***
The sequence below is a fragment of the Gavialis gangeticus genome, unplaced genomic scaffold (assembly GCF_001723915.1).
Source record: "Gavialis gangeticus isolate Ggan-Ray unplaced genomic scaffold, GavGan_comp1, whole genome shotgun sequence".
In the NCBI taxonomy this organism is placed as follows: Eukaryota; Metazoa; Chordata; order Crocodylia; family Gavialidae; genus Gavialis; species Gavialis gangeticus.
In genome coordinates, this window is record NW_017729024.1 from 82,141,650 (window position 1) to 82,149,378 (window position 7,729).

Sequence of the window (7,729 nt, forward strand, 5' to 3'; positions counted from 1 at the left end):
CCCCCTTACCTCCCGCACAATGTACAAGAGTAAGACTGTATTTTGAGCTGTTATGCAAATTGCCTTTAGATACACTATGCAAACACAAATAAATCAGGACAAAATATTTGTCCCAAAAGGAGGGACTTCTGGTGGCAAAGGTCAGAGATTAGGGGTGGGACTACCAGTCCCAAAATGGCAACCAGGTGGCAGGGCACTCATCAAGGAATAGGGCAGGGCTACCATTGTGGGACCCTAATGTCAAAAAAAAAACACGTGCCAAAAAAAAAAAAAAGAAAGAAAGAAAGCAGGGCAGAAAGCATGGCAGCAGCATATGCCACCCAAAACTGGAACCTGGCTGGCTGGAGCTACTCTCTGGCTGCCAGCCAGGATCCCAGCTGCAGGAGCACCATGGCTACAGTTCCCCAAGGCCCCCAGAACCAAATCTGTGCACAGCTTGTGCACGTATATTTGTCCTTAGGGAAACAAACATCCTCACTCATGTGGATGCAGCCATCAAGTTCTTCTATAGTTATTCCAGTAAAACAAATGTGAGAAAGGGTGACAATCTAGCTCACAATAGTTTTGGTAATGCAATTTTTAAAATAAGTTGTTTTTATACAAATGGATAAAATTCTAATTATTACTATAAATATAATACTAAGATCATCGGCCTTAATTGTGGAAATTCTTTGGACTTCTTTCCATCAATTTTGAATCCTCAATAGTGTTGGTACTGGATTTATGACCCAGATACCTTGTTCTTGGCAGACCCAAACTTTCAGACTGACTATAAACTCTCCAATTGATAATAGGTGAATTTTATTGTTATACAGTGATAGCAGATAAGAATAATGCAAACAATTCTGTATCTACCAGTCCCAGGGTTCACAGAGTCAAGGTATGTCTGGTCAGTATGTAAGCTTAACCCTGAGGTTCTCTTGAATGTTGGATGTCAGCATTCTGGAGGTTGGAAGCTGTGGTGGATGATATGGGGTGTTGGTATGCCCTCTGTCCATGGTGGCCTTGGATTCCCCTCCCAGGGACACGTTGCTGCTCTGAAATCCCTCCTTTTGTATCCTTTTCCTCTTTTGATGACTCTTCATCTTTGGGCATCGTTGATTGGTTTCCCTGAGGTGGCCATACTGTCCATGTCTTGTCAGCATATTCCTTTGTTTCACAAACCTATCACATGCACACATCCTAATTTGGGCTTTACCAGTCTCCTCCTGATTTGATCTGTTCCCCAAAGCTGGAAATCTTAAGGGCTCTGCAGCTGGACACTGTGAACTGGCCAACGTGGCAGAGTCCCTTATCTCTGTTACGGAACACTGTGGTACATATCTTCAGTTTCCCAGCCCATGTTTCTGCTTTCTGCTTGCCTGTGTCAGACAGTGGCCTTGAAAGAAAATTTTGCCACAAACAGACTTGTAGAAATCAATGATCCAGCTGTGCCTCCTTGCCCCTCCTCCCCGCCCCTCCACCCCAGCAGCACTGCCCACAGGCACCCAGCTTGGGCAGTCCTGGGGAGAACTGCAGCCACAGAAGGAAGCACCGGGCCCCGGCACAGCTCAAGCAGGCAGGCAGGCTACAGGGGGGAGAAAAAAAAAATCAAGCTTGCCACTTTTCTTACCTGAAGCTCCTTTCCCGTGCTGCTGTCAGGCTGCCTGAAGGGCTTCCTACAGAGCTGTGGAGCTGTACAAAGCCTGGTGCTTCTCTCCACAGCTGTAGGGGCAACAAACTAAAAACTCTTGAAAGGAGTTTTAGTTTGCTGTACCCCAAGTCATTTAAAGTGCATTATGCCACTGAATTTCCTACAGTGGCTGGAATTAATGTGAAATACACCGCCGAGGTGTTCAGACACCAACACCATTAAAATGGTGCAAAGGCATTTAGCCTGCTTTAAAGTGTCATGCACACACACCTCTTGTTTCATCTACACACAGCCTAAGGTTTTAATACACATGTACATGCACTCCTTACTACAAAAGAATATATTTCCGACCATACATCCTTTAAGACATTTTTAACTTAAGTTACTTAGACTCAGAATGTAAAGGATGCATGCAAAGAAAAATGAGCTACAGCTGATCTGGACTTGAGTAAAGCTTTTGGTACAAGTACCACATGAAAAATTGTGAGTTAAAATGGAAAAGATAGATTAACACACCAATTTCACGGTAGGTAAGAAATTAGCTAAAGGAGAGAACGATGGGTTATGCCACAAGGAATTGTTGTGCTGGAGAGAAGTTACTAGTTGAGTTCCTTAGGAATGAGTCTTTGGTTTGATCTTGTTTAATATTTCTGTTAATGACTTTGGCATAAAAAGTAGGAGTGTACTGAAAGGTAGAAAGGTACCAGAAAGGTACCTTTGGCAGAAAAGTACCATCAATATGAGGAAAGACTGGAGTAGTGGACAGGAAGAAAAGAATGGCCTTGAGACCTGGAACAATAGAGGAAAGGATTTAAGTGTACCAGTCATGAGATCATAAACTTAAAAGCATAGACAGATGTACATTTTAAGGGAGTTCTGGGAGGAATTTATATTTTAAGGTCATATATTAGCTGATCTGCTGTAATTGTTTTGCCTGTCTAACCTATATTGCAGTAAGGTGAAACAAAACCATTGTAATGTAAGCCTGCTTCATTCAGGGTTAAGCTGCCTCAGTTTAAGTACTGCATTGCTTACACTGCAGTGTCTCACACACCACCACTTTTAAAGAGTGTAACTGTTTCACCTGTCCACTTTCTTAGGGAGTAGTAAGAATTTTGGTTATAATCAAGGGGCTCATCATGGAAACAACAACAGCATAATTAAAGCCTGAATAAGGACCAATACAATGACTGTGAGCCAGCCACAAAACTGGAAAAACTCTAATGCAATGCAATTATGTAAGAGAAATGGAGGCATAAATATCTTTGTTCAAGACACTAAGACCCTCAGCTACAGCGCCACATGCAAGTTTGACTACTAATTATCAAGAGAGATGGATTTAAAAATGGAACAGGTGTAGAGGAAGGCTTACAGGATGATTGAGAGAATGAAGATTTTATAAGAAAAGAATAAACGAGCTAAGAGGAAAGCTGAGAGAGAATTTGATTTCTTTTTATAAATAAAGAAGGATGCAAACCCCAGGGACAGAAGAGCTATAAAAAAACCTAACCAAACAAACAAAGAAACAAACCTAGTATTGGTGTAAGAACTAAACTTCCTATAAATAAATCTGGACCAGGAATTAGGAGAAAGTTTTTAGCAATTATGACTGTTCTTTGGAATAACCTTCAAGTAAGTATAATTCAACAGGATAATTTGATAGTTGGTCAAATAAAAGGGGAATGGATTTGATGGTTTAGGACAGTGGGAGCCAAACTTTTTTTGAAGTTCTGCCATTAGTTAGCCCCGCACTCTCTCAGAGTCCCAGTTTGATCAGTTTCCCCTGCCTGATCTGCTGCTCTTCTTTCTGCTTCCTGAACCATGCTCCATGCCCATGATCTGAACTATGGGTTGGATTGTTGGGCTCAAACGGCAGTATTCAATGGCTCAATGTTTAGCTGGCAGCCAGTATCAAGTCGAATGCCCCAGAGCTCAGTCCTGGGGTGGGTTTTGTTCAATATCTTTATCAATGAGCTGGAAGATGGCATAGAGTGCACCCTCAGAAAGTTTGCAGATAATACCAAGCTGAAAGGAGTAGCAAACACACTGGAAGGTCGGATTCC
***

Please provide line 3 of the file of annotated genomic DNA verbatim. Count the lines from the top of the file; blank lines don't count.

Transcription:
In the NCBI taxonomy this organism is placed as follows: Eukaryota; Metazoa; Chordata; order Crocodylia; family Gavialidae; genus Gavialis; species Gavialis gangeticus.